A Touch of India
When Bharathwaj “Bat” Nandakumar arrived at USC in July 2006 to begin his graduate studies in computer science, he needed a place to stay before the school year began.
Nandakumar, M.S. CS ’07, did what scores of Indian students have done before and since: He turned to the Association of Indian Students (AIS) for help.
Founded in 1994 to provide a way for students from India to connect through social events, holiday celebrations and meetings, AIS came through for Nandakumar in a big way. AIS graduate students let Nandakumar, along with 10 other new USC students from India, stay in their apartments for three weeks. They fed Nandakumar and their guests homemade Indian food like rice, dal and rajma, helped them open bank accounts and even let them call their parents back home free of charge.
“AIS acted as an extended family and gave me an amazing sense of community that helped me at USC,” said Nandakumar, now an AIS mentor and a specialist engineer for “Call of Duty: Black Ops” series 1–4, among the most popular video games of all time. “Whether watching a Bollywood movie, the Cricket World Cup or celebrating an Indian holiday, AIS makes members feel closer to home.”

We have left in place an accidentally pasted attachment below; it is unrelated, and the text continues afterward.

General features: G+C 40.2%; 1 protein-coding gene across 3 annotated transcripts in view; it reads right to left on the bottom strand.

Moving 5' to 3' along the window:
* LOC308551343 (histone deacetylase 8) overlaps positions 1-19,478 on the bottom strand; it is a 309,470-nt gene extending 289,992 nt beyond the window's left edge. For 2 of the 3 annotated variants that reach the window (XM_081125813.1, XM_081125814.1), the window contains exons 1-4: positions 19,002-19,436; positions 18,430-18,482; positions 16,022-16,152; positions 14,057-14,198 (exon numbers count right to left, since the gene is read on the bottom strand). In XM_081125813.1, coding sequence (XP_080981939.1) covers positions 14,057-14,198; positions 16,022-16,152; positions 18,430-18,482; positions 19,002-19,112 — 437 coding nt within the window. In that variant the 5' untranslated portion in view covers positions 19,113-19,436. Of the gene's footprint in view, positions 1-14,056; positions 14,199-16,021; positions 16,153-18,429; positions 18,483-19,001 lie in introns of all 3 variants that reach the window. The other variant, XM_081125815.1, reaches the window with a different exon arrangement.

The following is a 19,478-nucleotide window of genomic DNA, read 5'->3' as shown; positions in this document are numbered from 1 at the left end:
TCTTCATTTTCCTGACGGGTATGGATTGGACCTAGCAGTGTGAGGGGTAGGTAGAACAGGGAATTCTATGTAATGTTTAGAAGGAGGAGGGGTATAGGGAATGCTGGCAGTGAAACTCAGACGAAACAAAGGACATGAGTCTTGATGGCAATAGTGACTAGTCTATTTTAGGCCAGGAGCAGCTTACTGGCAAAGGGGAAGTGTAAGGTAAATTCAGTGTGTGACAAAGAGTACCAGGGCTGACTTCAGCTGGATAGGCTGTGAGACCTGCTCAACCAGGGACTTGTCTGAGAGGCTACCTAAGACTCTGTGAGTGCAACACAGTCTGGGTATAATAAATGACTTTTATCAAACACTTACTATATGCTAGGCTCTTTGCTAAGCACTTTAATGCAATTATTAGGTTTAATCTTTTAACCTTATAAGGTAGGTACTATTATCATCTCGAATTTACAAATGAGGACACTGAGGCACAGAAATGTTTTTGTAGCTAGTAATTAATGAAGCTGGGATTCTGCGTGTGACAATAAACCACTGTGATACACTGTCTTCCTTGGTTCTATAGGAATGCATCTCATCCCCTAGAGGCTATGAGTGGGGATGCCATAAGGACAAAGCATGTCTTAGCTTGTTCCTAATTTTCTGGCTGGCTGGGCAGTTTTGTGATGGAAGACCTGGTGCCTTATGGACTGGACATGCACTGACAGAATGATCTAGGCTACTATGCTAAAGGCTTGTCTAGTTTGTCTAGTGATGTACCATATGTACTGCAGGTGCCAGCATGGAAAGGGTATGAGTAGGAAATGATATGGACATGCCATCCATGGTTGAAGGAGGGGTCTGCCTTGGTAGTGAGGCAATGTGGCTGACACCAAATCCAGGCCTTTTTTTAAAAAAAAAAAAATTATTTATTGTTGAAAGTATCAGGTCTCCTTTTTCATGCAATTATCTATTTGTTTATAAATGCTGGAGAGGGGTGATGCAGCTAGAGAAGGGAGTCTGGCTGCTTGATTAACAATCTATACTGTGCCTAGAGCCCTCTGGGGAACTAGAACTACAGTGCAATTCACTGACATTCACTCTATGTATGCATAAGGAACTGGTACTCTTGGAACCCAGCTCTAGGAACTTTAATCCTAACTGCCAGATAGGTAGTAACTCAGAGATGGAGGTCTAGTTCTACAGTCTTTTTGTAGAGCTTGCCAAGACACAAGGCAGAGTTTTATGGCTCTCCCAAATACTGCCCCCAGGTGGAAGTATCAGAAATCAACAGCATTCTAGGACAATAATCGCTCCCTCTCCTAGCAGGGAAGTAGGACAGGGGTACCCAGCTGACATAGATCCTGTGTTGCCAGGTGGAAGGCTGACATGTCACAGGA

AIS, which is celebrating its 25th anniversary, and its predecessor, the Indian Student Association, have given the university’s Indian students — the majority of whom study engineering — a home away from home. At the same time, USC Viterbi itself has played an outsized role in helping many of them thrive through its recruiting and retention efforts and alumni networks.
The Indian students, in addition to their many academic contributions, have “added to the rich tapestry of the overall university experience,” said Varun Soni, AIS faculty adviser and USC’s dean of religious life.
As India’s economy and the number of Indian students at USC has grown, so, too has the engineering school’s commitment to these talented, ambitious young men and women. In the early 2000s, USC Viterbi professors and leaders began visiting India to educate prospective engineering students about the school. In 2011, it became the first American engineering school to have an office in India.